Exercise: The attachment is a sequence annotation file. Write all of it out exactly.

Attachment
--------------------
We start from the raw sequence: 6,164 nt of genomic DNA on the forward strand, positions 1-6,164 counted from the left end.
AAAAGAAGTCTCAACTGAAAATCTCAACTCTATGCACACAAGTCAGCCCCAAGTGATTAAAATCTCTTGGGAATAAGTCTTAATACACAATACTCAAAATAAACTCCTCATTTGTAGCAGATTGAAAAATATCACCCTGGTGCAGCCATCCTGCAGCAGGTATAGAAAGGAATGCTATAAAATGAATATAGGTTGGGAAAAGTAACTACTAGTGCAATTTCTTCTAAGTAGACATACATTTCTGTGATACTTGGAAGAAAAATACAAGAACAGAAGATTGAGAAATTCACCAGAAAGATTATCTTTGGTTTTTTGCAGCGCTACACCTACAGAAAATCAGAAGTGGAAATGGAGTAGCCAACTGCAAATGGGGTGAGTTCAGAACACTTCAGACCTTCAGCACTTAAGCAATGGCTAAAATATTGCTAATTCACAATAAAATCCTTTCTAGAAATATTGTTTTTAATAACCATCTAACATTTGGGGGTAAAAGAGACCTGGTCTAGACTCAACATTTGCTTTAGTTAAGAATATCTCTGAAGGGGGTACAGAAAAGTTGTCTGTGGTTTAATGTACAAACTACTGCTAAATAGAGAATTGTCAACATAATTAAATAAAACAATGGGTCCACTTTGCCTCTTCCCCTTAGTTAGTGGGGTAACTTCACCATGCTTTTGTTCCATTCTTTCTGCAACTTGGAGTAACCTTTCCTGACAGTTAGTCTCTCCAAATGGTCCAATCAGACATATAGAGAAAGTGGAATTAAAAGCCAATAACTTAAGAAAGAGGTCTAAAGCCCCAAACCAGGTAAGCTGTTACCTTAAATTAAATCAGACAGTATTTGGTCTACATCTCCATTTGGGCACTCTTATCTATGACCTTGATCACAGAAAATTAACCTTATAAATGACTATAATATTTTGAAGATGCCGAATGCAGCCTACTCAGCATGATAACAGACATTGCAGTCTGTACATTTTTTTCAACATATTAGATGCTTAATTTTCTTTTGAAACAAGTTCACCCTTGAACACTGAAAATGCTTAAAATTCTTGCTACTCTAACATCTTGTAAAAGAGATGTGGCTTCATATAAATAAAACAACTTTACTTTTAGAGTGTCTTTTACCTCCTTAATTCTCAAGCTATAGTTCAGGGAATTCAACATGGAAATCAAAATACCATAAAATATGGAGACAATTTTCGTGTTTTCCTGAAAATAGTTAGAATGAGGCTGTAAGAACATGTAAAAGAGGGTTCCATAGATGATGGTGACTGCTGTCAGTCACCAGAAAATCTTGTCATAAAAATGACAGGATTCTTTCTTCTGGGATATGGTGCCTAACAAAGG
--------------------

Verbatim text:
We start from the raw sequence: 6,164 nt of genomic DNA on the forward strand, positions 1-6,164 counted from the left end.
AAAAGAAGTCTCAACTGAAAATCTCAACTCTATGCACACAAGTCAGCCCCAAGTGATTAAAATCTCTTGGGAATAAGTCTTAATACACAATACTCAAAATAAACTCCTCATTTGTAGCAGATTGAAAAATATCACCCTGGTGCAGCCATCCTGCAGCAGGTATAGAAAGGAATGCTATAAAATGAATATAGGTTGGGAAAAGTAACTACTAGTGCAATTTCTTCTAAGTAGACATACATTTCTGTGATACTTGGAAGAAAAATACAAGAACAGAAGATTGAGAAATTCACCAGAAAGATTATCTTTGGTTTTTTGCAGCGCTACACCTACAGAAAATCAGAAGTGGAAATGGAGTAGCCAACTGCAAATGGGGTGAGTTCAGAACACTTCAGACCTTCAGCACTTAAGCAATGGCTAAAATATTGCTAATTCACAATAAAATCCTTTCTAGAAATATTGTTTTTAATAACCATCTAACATTTGGGGGTAAAAGAGACCTGGTCTAGACTCAACATTTGCTTTAGTTAAGAATATCTCTGAAGGGGGTACAGAAAAGTTGTCTGTGGTTTAATGTACAAACTACTGCTAAATAGAGAATTGTCAACATAATTAAATAAAACAATGGGTCCACTTTGCCTCTTCCCCTTAGTTAGTGGGGTAACTTCACCATGCTTTTGTTCCATTCTTTCTGCAACTTGGAGTAACCTTTCCTGACAGTTAGTCTCTCCAAATGGTCCAATCAGACATATAGAGAAAGTGGAATTAAAAGCCAATAACTTAAGAAAGAGGTCTAAAGCCCCAAACCAGGTAAGCTGTTACCTTAAATTAAATCAGACAGTATTTGGTCTACATCTCCATTTGGGCACTCTTATCTATGACCTTGATCACAGAAAATTAACCTTATAAATGACTATAATATTTTGAAGATGCCGAATGCAGCCTACTCAGCATGATAACAGACATTGCAGTCTGTACATTTTTTTCAACATATTAGATGCTTAATTTTCTTTTGAAACAAGTTCACCCTTGAACACTGAAAATGCTTAAAATTCTTGCTACTCTAACATCTTGTAAAAGAGATGTGGCTTCATATAAATAAAACAACTTTACTTTTAGAGTGTCTTTTACCTCCTTAATTCTCAAGCTATAGTTCAGGGAATTCAACATGGAAATCAAAATACCATAAAATATGGAGACAATTTTCGTGTTTTCCTGAAAATAGTTAGAATGAGGCTGTAAGAACATGTAAAAGAGGGTTCCATAGATGATGGTGACTGCTGTCAGTCACCAGAAAATCTTGTCATAAAAATGACAGGATTCTTTCTTCTGGGATATGGTGCCTAACAAAGG